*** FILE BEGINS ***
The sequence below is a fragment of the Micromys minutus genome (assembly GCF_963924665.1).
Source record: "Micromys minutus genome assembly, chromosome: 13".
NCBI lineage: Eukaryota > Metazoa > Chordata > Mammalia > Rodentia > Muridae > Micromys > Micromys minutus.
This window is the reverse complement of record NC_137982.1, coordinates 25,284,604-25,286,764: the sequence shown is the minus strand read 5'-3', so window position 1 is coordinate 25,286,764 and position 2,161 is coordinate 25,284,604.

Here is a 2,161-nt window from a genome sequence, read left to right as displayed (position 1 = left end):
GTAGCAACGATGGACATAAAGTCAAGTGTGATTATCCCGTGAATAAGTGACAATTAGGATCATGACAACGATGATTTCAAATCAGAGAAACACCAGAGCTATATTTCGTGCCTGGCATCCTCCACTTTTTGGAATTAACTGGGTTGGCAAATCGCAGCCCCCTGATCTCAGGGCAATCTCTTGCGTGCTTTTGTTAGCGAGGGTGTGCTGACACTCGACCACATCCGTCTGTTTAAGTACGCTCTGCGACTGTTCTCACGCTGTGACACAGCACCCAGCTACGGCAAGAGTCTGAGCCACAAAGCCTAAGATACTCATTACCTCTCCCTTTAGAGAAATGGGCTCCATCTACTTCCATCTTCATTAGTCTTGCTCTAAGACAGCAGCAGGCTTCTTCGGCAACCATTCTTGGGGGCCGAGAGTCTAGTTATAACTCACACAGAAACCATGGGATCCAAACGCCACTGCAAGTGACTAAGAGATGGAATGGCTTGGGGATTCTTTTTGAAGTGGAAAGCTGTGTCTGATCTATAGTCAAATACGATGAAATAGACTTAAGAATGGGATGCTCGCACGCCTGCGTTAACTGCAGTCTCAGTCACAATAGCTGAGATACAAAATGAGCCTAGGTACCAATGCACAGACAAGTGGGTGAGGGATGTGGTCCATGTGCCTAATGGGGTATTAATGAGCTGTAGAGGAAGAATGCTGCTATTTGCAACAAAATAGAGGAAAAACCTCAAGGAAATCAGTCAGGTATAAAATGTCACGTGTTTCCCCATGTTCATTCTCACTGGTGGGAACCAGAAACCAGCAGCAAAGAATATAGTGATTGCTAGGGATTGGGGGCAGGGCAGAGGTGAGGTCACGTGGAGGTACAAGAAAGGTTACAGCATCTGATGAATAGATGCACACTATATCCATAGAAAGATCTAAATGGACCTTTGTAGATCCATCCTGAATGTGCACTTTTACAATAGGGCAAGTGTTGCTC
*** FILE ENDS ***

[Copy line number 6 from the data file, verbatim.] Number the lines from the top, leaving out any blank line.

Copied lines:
GTAGCAACGATGGACATAAAGTCAAGTGTGATTATCCCGTGAATAAGTGACAATTAGGATCATGACAACGATGATTTCAAATCAGAGAAACACCAGAGCTATATTTCGTGCCTGGCATCCTCCACTTTTTGGAATTAACTGGGTTGGCAAATCGCAGCCCCCTGATCTCAGGGCAATCTCTTGCGTGCTTTTGTTAGCGAGGGTGTGCTGACACTCGACCACATCCGTCTGTTTAAGTACGCTCTGCGACTGTTCTCACGCTGTGACACAGCACCCAGCTACGGCAAGAGTCTGAGCCACAAAGCCTAAGATACTCATTACCTCTCCCTTTAGAGAAATGGGCTCCATCTACTTCCATCTTCATTAGTCTTGCTCTAAGACAGCAGCAGGCTTCTTCGGCAACCATTCTTGGGGGCCGAGAGTCTAGTTATAACTCACACAGAAACCATGGGATCCAAACGCCACTGCAAGTGACTAAGAGATGGAATGGCTTGGGGATTCTTTTTGAAGTGGAAAGCTGTGTCTGATCTATAGTCAAATACGATGAAATAGACTTAAGAATGGGATGCTCGCACGCCTGCGTTAACTGCAGTCTCAGTCACAATAGCTGAGATACAAAATGAGCCTAGGTACCAATGCACAGACAAGTGGGTGAGGGATGTGGTCCATGTGCCTAATGGGGTATTAATGAGCTGTAGAGGAAGAATGCTGCTATTTGCAACAAAATAGAGGAAAAACCTCAAGGAAATCAGTCAGGTATAAAATGTCACGTGTTTCCCCATGTTCATTCTCACTGGTGGGAACCAGAAACCAGCAGCAAAGAATATAGTGATTGCTAGGGATTGGGGGCAGGGCAGAGGTGAGGTCACGTGGAGGTACAAGAAAGGTTACAGCATCTGATGAATAGATGCACACTATATCCATAGAAAGATCTAAATGGACCTTTGTAGATCCATCCTGAATGTGCACTTTTACAATAGGGCAAGTGTTGCTC